Infographic that shows the four skills college students should develop in college

Becoming Creative

Some of us are definitely more artistically or musically inclined than others, but creativity is more than that. Creativity is also the ability to generate ideas and analyze the risks involved to determine a plan’s feasibility. It’s a skill that is used in every single career, and like other skills, it can be developed. In an academic setting, students build their creative skills by pushing the limits on their school assignments—going above and beyond to place their own spin on assignments. Part time jobs and responsibilities can also contribute. Becoming a Resident Advisor is a great way to build creativity. RAs often mediate conflicts which require creativity to form compromises and solutions. 


Accepting and Giving Feedback

When I first started high school, receiving feedback was a major struggle for me as it is with most kids. However, I was fortunate enough to be in clubs and extracurriculars like marching band where I was surrounded by constructive criticism. A lot of students entering college don’t get these opportunities in high school and must develop them in college.  In addition, by receiving constructive criticism, I learned how to give it too. Everyone makes mistakes, but we need to be productive and empathetic when giving corrections or giving suggestions. This makes everyone more efficient.

In fact, an Officevibe survey showed that offering positive feedback made workers 30x more likely to be actively engaged at work, resulting in higher productivity. An awesome way to do this is by doing what I did and joining team-based extracurriculars. You will always be surrounded by feedback and must learn how to best approach it in order to become a strong leader.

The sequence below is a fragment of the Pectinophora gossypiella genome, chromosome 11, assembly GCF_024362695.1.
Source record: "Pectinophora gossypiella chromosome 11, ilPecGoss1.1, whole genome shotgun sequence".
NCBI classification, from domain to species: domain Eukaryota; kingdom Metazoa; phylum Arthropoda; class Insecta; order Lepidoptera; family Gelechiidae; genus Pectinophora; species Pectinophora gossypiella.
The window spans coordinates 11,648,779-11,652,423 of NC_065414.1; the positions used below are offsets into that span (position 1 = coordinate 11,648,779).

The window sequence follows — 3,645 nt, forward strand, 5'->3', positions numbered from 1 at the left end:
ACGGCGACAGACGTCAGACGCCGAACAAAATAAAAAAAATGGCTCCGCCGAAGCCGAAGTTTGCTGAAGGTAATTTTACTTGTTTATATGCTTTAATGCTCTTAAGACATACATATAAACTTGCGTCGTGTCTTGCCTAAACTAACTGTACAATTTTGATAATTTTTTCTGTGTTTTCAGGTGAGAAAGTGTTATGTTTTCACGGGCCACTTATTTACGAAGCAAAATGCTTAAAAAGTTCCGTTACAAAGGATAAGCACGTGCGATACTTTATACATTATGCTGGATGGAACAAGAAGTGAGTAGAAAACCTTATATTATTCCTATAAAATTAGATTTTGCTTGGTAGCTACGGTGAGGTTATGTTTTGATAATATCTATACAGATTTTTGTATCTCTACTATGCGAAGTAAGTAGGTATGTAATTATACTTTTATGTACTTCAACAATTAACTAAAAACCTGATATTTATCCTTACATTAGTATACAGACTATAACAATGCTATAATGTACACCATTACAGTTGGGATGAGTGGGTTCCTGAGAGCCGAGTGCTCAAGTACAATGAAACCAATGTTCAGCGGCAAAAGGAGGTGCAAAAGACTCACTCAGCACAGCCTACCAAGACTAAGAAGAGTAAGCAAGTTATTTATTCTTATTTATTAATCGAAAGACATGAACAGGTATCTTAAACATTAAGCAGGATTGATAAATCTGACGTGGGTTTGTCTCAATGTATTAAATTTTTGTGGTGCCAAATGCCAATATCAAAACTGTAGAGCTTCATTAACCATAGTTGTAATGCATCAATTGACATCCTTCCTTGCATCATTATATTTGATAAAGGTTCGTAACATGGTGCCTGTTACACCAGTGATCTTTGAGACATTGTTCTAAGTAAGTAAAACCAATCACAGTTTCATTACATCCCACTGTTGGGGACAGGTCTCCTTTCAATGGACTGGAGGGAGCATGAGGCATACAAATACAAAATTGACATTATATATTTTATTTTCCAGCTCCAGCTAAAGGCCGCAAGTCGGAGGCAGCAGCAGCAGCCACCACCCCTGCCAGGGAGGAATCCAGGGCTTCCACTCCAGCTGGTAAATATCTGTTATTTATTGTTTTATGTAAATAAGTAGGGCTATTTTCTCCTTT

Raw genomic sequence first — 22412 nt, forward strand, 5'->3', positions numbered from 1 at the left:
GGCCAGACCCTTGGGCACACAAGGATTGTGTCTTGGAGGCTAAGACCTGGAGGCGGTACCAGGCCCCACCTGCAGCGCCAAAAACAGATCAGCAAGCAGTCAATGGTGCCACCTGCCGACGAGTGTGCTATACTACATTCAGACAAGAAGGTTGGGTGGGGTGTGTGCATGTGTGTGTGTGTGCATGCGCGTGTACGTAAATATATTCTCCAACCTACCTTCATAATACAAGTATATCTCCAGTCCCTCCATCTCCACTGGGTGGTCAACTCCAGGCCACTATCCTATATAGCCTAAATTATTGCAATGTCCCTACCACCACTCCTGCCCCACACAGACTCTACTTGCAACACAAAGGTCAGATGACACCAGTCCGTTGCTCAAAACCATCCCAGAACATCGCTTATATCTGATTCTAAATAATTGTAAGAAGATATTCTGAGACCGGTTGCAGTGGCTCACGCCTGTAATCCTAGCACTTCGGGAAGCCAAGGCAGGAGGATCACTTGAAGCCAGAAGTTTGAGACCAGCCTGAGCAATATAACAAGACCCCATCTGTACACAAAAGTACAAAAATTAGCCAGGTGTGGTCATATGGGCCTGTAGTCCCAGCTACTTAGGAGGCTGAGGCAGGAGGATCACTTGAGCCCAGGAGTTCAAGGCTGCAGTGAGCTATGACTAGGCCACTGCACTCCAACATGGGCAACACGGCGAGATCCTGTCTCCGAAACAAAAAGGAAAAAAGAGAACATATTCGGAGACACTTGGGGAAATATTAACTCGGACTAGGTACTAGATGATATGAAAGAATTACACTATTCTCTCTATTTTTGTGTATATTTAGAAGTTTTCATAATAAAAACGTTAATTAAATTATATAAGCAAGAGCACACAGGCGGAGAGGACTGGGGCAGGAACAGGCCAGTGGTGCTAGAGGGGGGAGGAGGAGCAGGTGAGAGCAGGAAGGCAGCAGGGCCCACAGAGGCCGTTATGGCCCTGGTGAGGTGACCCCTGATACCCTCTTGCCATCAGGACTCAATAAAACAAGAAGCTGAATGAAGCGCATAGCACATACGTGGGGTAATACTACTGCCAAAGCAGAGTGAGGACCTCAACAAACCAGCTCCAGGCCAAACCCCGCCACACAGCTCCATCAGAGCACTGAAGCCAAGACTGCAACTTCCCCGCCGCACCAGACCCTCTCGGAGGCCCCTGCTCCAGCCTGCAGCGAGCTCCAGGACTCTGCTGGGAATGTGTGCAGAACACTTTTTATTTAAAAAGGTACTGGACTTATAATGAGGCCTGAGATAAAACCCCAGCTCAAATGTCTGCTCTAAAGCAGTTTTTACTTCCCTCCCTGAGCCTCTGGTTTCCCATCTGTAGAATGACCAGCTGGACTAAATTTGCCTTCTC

In addition, you need to learn how to ASK for feedback rather than just accepting it. By asking for feedback, you’re showing that you want to grow in your field and demonstrating your commitment to your job. The same Officevibe survey showed that 65% of employees want more feedback. Try practicing this in college by asking your professors for feedback on your assignments or participation in classroom discussions. As far as giving feedback, it takes a little time to get comfortable putting your ideas out there, but it’s definitely worth it in the long run! Not every leader is great at giving feedback. Some even rely on formal reviews, but by actively asking for and giving feedback, you’re making it easier for your managers to understand your own concerns and build their skills.


College has many opportunities for us to grow and develop a wide skill set that prepares us for our careers and our everyday lives. It’s the stepping stone into our professional lives, and we need to build ourselves—not just our resumes—into our best versions. As Gen Z, we tend to enjoy a relaxed atmosphere; however, the corporate world doesn’t tend to lend itself to that lifestyle. In order to get the best opportunities, we must refine our skill sets and build ourselves as leaders.